One thing I would suggest to people who feel they have been wrongly accused and unjustly treated by those in power is to resign in protest, assuming this is feasible (which I realize for many people is not). This is often the only way to register one’s disapproval and it sends a clear message.
Since quitting UM (in disgust and indignation), I have been restructuring my life around Plato’s famous trinity. I don’t mean the trinity of truth, beauty and goodness (because of course I have been doing that); I mean the trinity of philosophy, sport and music. As Plato says, each of these three needs the others in order that the soul should not sicken by going too far in one direction (hence music, for example, corrects the excessive roughness that comes from exclusive attention to sport). The intellect, the body and the emotions are served, respectively, by Plato’s trinity. For me, philosophy goes on, one way or another; but I have had more time for sport and music since I stopped teaching and other professional activities. Tennis, trampoline and archery have occupied my athletic hours; drums and guitar take up my musical time. I sense a Platonic harmony in these three types of activity, just as if each compensates for the deficiencies inherent in the others. It is an experiment in living: test to see if Plato’s theory of the happy life works. I have had these three aspects to my life for many years, but now I am explicitly focusing on balancing and deepening the three elements of the divine trinity. So far, I like it.
I recently installed a full size competition-level trampoline in my garden, having left trampolining some forty-seven years ago. I used to be a keen trampolinist back in my gymnast/pole vaulter/diver days. It’s gradually coming back, though the fear factor is more pronounced these days. Everyone agrees that trampolining is fun (though strenuous) but what is the metaphysics of trampolining? As I happily bounce, I ponder this question–the bouncing philosopher. It has something to do with using gravity to defeat gravity: being both subject to gravity and free from it. And that is human life: bound freedom, spirit-in-matter. You come down, inexorably, but you go right up again, with a quick flex of the legs. Danger and possible death shadow your every bounce. You keep rebounding from an unstoppable downward force–up to heaven and then dragged down to earth again. Then there are the aerials, in which you twist and turn in the air–the weightless moments, the miraculous landings. But most of all it is the exhilarated dread: yes, you soar, but you might bounce off the edge at any time. You become very aware of the fragility of your neck. But you keep on bouncing anyway. What’s a neck in the larger scheme of things?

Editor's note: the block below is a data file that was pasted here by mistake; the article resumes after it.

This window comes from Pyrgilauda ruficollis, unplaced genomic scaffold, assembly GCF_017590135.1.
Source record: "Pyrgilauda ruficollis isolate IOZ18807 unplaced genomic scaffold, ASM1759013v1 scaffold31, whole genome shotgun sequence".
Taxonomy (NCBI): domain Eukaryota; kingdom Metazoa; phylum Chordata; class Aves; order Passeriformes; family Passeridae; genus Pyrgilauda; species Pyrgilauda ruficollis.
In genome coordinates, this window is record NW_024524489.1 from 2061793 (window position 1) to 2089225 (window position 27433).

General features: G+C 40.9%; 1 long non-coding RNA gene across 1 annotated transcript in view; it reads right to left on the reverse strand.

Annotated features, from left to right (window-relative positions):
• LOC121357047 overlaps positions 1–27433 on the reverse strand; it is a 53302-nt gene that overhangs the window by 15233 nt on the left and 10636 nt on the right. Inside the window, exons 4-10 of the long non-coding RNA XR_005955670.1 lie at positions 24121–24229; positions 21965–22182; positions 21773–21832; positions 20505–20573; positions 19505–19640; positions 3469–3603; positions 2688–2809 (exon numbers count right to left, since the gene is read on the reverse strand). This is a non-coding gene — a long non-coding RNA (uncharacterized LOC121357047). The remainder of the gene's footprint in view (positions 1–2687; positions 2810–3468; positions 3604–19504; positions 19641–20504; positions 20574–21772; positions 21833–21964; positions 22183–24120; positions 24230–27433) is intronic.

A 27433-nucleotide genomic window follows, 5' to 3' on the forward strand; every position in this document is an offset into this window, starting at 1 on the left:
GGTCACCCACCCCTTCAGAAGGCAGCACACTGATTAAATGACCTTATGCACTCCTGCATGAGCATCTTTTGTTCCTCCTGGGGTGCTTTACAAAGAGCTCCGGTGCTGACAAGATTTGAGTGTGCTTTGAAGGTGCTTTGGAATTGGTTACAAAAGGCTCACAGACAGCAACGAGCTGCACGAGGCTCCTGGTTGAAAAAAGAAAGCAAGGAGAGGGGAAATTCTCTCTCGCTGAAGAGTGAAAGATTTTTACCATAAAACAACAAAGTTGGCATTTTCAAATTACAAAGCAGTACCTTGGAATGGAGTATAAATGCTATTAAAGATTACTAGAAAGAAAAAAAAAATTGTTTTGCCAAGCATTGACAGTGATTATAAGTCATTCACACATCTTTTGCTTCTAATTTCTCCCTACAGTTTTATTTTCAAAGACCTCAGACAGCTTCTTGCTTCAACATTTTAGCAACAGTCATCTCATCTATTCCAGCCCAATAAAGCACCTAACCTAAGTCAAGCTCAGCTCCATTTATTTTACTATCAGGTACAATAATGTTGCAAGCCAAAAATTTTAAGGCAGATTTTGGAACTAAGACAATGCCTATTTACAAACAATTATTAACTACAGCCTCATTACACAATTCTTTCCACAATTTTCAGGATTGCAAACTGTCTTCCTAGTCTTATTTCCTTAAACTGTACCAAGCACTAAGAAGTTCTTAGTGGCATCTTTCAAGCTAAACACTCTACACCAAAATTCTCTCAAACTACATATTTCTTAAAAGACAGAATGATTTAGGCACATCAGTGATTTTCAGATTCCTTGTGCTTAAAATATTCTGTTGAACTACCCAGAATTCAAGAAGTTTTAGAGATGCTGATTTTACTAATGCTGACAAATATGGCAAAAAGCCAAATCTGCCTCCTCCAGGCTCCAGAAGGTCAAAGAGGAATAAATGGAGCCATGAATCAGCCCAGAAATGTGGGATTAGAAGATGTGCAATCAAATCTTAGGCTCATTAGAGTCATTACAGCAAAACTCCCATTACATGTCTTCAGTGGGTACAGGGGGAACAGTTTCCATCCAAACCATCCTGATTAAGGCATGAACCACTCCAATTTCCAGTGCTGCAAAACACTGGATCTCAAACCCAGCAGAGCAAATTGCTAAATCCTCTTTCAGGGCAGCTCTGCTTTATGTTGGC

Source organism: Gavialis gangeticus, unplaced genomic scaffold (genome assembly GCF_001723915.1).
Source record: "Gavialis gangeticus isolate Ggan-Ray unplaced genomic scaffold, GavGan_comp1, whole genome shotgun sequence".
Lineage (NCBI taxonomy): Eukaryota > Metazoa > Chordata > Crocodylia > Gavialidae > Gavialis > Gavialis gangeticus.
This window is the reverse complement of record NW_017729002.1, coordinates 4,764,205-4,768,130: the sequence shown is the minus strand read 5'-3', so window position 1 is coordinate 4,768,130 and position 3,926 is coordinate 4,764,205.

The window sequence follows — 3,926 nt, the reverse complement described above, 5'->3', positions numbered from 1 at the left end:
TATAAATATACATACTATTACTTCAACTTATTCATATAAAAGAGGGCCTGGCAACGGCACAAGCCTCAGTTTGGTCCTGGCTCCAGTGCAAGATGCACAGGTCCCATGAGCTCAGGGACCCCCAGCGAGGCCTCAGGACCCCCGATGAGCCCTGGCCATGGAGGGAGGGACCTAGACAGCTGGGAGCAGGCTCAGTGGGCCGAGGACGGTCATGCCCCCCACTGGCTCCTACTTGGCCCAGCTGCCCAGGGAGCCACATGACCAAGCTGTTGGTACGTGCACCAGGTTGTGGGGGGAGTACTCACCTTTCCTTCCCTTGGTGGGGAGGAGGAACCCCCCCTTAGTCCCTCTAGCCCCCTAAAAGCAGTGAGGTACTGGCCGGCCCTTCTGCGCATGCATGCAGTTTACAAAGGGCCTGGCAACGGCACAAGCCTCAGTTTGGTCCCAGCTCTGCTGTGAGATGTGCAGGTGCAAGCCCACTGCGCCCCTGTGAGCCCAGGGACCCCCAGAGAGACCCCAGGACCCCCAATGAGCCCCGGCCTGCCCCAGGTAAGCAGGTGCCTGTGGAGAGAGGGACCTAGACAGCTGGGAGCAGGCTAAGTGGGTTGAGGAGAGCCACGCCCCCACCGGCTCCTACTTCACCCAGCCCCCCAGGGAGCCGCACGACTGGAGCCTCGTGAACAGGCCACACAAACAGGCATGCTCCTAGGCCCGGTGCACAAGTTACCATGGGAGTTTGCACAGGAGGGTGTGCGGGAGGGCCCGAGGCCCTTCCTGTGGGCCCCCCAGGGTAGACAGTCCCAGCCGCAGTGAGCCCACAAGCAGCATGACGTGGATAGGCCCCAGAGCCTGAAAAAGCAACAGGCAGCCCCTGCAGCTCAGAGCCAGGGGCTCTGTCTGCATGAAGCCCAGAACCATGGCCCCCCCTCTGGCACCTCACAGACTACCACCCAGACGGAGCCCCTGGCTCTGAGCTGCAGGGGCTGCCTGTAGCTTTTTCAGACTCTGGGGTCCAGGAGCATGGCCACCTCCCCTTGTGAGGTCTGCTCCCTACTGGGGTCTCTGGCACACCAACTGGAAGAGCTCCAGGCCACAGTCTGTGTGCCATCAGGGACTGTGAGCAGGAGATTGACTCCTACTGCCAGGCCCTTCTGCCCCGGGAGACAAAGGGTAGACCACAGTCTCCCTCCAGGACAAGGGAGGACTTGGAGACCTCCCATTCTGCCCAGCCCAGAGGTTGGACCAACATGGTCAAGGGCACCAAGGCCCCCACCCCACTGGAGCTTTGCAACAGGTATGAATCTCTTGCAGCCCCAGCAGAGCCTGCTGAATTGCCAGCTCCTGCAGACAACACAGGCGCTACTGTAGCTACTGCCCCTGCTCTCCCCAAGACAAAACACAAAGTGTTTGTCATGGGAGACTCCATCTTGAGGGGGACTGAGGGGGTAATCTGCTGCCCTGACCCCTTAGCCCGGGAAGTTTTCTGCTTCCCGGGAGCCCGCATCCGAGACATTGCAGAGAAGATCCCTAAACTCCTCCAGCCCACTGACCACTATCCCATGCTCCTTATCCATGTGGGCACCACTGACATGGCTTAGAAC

I was saddened to hear of the death of Jonathan Lowe. He was an excellent philosopher, with a strong independent mind, and very productive. Also a very likable and decent man. When I last saw him in Miami a couple of years ago, he reminded me that he had sat behind me during our B.Phil exams in 1974, though we were not friends at the time. He had come to Oxford from Cambridge after studying history; I had come from Manchester after studying psychology–so we both had a lot of catching up to do. He also was born in 1950, a fortnight after me (on March 24), and had spent his boyhood in Kent, like me (he Dover, me Gillingham). In addition, he spent most of his career in Durham, where I was born. I wish I’d had the opportunity to know him better, but our careers were spent in different places. Anyway, his work lives on.
The “royal pardon” of Alan Turing is far too little far too late. But I am glad to see it. This story is so shameful that it needs to be etched firmly into everyone’s mind. When I used to lecture to students about the Turing Test I always made a point of telling the story. The injustice and stupidity of the old “gross indecency” laws and of prevailing popular attitudes are simply staggering. But please don’t think we are now free of such evil, especially where sex is concerned. I suggest we all respect an “Alan Turing day” once a year. Let me also add that apologies, however “royal”, are no substitute for right action and real restitution.